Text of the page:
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PROCEEDINGS OF THE FIFTH INTERNATIONAL CONFERENCE ON ENGINEERING COMPUTATIONAL TECHNOLOGY
Edited by: B.H.V. Topping, G. Montero and R. Montenegro
A Grid Service Development for Three-Dimensional Structural Analysis
J.M. Alonso, V. Hernández, R. López and G. Moltó
Department of Information Systems and Computation, Valencia University of Technology, Spain
J.M. Alonso, V. Hernández, R. López, G. Moltó, "A Grid Service Development for Three-Dimensional Structural Analysis", in B.H.V. Topping, G. Montero, R. Montenegro, (Editors), "Proceedings of the Fifth International Conference on Engineering Computational Technology", Civil-Comp Press, Stirlingshire, UK, Paper 122, 2006. doi:10.4203/ccp.84.122
Keywords: grid computing, web services, grid metaschedulers, service-oriented systems, structural analysis, HPC techniques.
The use of distributed computing technologies in the field of structural analysis for large structures, because of the computational and memory requirements of the problem, provides a new variety of possibilities to be exploited. Recently, a new technology, known as Web Services, has emerged as the facto standard in Distributed Computing. Web Services are composed of XML-based protocols that offer flexible and extensible mechanisms for describing, discovering and invoking network services.
The Globus Toolkit, one of the most extended and used Grid Middleware, has adopted Web Services technology to define and establish its architecture and component interfaces in its version 4 (GT4) . As a result, the so-called Grid Services have appeared as Web Services that extend their general functionality to the Grid domain, providing a standard interface to all its services, such as GRAM, MDS, etc. In this paper, a GT4-based Structural Analysis Grid Service (SAGS) for on demand 3D realistic static and dynamic linear simulation of high-rise buildings have been developed and deployed.
SAGS is a Grid Service implementation that performs a static and dynamic structural analysis by means of an HPC-based structural simulator . Using Grid Services technology, and its standard XML-based protocols, the service publishes a set of methods which cover all the requirements of a reliable structural analysis. These methods are invoked via SOAP requests, enabling the usage of heterogeneous clients to interact with the service. This is an important feature, because it preserves the client preferences regarding the programming language, the execution platform, etc.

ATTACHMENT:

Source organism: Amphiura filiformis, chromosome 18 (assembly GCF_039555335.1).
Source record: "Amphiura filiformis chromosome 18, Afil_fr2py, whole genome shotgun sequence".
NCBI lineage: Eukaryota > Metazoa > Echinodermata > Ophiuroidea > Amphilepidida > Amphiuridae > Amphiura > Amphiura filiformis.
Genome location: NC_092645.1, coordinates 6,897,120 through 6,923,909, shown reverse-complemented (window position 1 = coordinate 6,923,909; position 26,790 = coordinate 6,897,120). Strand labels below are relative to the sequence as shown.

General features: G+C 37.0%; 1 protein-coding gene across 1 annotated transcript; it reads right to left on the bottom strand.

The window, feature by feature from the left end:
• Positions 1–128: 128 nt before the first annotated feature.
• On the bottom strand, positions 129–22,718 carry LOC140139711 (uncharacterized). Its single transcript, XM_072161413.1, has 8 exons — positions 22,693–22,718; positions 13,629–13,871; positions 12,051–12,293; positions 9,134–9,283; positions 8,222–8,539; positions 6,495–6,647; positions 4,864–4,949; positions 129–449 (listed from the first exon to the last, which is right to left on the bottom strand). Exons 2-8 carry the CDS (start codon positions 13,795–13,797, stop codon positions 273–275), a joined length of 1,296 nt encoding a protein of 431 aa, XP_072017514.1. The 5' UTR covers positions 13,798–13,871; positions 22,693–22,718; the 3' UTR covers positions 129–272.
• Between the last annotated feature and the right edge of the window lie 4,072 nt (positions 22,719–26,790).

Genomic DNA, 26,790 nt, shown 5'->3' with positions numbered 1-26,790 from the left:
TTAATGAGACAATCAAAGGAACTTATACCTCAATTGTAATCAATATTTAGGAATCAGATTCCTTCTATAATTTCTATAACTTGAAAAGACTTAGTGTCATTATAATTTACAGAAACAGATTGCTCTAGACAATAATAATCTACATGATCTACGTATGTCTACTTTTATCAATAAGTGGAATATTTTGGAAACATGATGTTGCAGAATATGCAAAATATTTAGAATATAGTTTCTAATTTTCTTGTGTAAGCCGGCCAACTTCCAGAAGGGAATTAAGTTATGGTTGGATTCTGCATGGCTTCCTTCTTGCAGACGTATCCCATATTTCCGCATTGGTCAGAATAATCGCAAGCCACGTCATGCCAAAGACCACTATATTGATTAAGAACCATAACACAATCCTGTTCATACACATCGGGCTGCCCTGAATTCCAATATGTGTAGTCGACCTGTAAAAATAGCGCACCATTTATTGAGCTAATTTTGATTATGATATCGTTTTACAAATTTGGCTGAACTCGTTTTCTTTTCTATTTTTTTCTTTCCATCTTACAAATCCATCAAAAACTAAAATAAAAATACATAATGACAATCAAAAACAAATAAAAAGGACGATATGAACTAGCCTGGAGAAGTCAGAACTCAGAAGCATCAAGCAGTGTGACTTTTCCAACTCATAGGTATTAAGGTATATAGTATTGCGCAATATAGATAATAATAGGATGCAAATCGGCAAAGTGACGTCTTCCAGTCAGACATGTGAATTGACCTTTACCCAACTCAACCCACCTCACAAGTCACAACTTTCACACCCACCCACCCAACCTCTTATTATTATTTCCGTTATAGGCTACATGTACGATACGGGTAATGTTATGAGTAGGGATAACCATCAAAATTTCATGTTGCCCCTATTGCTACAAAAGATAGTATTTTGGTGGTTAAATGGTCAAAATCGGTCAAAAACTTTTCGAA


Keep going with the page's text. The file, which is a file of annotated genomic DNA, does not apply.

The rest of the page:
Several Grid metaschedulers such as GMarte , Condor-G  and Grid Service Broker  have been evaluated in order to find the most suitable one, which satisfies the requirements of high throughput, reliability and functionality.
Several fault tolerance levels have been developed to preserve the client requests as well as the service integrity. The implemented fault tolerance schema requires specific mechanisms to guarantee that any request submitted to the service will be successfully processed, considering possible failures in the network, the client, the service, the parallel application and the execution machine.
On one hand, a network or client failure during the structural analysis is handled by keeping the output of the simulation results in the service, until the client has recovered. Parallel application and execution machine failures are automatically handled by the Scheduler, re-allocating the simulation on another available resource. On the other hand, a service status persistence schema guarantees that a subsequent service start up will execute all the pending requests in case of service failure.
On the other hand, a software client, which interacts with the service via SOAP requests, has been implemented. It consists of an advanced graphical user interface (GUI) application that provides several user-friendly tools addressed to perform the pre-processing and post-processing phases. By means of Java 3D graphic library, this multiplatform application shows the structure in a highly interactive 3D scene, offering typical CAD functionalities such as rotations, translations, zooming, selections, etc., and two modes of visualisation, wired and solid. Once all the building properties have been defined by the user, the client employs the SAGS to analyse the structure, by means of its public interface. To achieve this goal, a XML file with the building features, together with different parameters related to the analysis, is sent to SAGS. Then, SAGS carries out the task simulation on a Grid infrastructure composed, in our case, of several clusters of PCs, periodically evaluating its status. Once the structural analysis has finished, the output data are retrieved by the client and deleted from the Grid Service host. Finally, the results obtained are shown, in an intuitive way, thanks to the 3D post-processing stage, offering a realistic view to evaluate them properly.
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